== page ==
The post humanist theorists called this a kind of trans-human state or transitional human, and what we’re moving toward is this kind of hypothetical—it’s hard to pin down what the future will be, of course, and we don’t want to be overly deterministic—but I think we can say pretty confidently that we’re going to have capacities that radically exceed those of our present biological capability. The theory goes that then we sort of transcend the unambiguous nature of what it means to be human and we become something else.

When you mix into that super intelligence or autonomous robotics or life extension—the ability to live forever, that you could encode your mind and upload it into the cloud, or design you own children, or simulate possible variants of yourself, try a variety of different medical treatments and then pick the one which survives—we’re moving out of a state of humans as designed by nature, evolution, through this contemporary trans-human state of a world that’s designed by humans because we design our media and our technology and so forth into a state where we are no longer human because we’re sort of post evolutionary. We’ve given our tools the capacity to shape our own future.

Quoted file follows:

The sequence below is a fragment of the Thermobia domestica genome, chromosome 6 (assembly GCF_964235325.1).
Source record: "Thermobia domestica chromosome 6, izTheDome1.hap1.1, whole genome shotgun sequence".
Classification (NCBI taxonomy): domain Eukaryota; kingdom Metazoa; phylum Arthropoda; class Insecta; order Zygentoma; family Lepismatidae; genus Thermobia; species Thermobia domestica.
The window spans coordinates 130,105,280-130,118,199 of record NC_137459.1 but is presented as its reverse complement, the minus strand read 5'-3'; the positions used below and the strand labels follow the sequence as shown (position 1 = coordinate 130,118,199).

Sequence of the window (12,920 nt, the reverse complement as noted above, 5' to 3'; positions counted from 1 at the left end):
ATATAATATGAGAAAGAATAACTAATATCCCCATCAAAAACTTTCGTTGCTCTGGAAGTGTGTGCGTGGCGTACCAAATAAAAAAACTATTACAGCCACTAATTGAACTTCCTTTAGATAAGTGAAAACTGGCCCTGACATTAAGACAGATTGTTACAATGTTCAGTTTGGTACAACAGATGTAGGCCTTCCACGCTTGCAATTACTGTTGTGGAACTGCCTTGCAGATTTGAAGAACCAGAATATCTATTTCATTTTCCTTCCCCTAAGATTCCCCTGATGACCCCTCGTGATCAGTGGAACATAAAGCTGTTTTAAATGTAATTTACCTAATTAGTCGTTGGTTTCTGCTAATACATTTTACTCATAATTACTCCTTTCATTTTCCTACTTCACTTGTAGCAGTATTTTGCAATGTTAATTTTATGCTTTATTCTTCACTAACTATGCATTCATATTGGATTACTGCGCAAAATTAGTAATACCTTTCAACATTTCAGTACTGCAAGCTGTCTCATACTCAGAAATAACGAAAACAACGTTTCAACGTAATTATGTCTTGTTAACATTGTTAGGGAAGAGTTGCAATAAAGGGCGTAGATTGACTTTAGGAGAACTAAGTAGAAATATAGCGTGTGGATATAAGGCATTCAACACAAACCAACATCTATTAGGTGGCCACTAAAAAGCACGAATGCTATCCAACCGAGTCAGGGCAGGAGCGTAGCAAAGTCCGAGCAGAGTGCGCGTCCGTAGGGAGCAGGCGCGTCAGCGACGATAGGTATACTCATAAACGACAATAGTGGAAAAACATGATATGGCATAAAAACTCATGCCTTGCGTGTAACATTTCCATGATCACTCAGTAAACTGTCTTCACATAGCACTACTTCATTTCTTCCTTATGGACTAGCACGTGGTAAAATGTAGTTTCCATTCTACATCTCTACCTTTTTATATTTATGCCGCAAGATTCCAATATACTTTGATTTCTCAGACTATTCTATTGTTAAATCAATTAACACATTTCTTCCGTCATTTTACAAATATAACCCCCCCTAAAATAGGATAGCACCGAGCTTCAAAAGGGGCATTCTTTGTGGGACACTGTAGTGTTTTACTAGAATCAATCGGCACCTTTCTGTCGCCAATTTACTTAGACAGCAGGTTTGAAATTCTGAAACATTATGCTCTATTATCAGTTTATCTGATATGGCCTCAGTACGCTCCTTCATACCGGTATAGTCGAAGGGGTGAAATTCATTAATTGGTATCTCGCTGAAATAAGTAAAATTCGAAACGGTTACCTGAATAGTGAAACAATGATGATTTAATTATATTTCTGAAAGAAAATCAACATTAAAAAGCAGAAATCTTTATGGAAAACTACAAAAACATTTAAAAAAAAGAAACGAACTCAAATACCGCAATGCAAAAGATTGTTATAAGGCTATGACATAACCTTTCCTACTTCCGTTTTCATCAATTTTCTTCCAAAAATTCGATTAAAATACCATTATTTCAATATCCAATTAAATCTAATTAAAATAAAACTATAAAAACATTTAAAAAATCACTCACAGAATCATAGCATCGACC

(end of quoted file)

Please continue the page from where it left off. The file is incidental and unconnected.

Designing the future with intent

You have to recognize as a designer you are always doing what you’re doing in the service of power, and by doing that project you’re perpetuating the values of whatever it is that’s driving that broader intent.